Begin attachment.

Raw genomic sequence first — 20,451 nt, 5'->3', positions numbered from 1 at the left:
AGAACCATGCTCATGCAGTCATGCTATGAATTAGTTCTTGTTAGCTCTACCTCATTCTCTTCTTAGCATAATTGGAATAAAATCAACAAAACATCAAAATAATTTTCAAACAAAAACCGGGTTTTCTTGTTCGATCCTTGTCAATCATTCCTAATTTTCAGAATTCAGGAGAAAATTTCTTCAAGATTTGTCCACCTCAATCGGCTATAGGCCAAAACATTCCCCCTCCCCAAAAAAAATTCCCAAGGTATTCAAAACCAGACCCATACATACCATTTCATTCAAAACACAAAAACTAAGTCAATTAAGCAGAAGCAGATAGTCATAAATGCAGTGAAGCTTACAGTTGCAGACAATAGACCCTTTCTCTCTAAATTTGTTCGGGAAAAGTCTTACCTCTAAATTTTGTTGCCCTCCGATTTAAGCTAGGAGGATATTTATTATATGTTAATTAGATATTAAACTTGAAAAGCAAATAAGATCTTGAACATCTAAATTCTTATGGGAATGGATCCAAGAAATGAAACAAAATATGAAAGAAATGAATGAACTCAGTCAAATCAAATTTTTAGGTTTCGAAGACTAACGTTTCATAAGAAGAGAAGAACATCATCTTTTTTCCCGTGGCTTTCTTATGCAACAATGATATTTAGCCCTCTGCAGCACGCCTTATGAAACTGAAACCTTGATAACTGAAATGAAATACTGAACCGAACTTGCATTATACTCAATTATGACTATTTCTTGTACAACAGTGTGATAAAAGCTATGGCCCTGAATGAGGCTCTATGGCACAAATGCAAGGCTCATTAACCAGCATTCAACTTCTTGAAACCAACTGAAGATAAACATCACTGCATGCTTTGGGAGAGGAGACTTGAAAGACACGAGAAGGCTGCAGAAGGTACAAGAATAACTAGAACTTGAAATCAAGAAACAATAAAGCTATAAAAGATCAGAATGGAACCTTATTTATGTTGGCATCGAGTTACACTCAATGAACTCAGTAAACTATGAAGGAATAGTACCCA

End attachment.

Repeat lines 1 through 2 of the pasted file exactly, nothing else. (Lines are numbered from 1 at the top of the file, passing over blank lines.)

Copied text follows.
Raw genomic sequence first — 20,451 nt, 5'->3', positions numbered from 1 at the left:
AGAACCATGCTCATGCAGTCATGCTATGAATTAGTTCTTGTTAGCTCTACCTCATTCTCTTCTTAGCATAATTGGAATAAAATCAACAAAACATCAAAATAATTTTCAAACAAAAACCGGGTTTTCTTGTTCGATCCTTGTCAATCATTCCTAATTTTCAGAATTCAGGAGAAAATTTCTTCAAGATTTGTCCACCTCAATCGGCTATAGGCCAAAACATTCCCCCTCCCCAAAAAAAATTCCCAAGGTATTCAAAACCAGACCCATACATACCATTTCATTCAAAACACAAAAACTAAGTCAATTAAGCAGAAGCAGATAGTCATAAATGCAGTGAAGCTTACAGTTGCAGACAATAGACCCTTTCTCTCTAAATTTGTTCGGGAAAAGTCTTACCTCTAAATTTTGTTGCCCTCCGATTTAAGCTAGGAGGATATTTATTATATGTTAATTAGATATTAAACTTGAAAAGCAAATAAGATCTTGAACATCTAAATTCTTATGGGAATGGATCCAAGAAATGAAACAAAATATGAAAGAAATGAATGAACTCAGTCAAATCAAATTTTTAGGTTTCGAAGACTAACGTTTCATAAGAAGAGAAGAACATCATCTTTTTTCCCGTGGCTTTCTTATGCAACAATGATATTTAGCCCTCTGCAGCACGCCTTATGAAACTGAAACCTTGATAACTGAAATGAAATACTGAACCGAACTTGCATTATACTCAATTATGACTATTTCTTGTACAACAGTGTGATAAAAGCTATGGCCCTGAATGAGGCTCTATGGCACAAATGCAAGGCTCATTAACCAGCATTCAACTTCTTGAAACCAACTGAAGATAAACATCACTGCATGCTTTGGGAGAGGAGACTTGAAAGACACGAGAAGGCTGCAGAAGGTACAAGAATAACTAGAACTTGAAATCAAGAAACAATAAAGCTATAAAAGATCAGAATGGAACCTTATTTATGTTGGCATCGAGTTACACTCAATGAACTCAGTAAACTATGAAGGAATAGTACCCA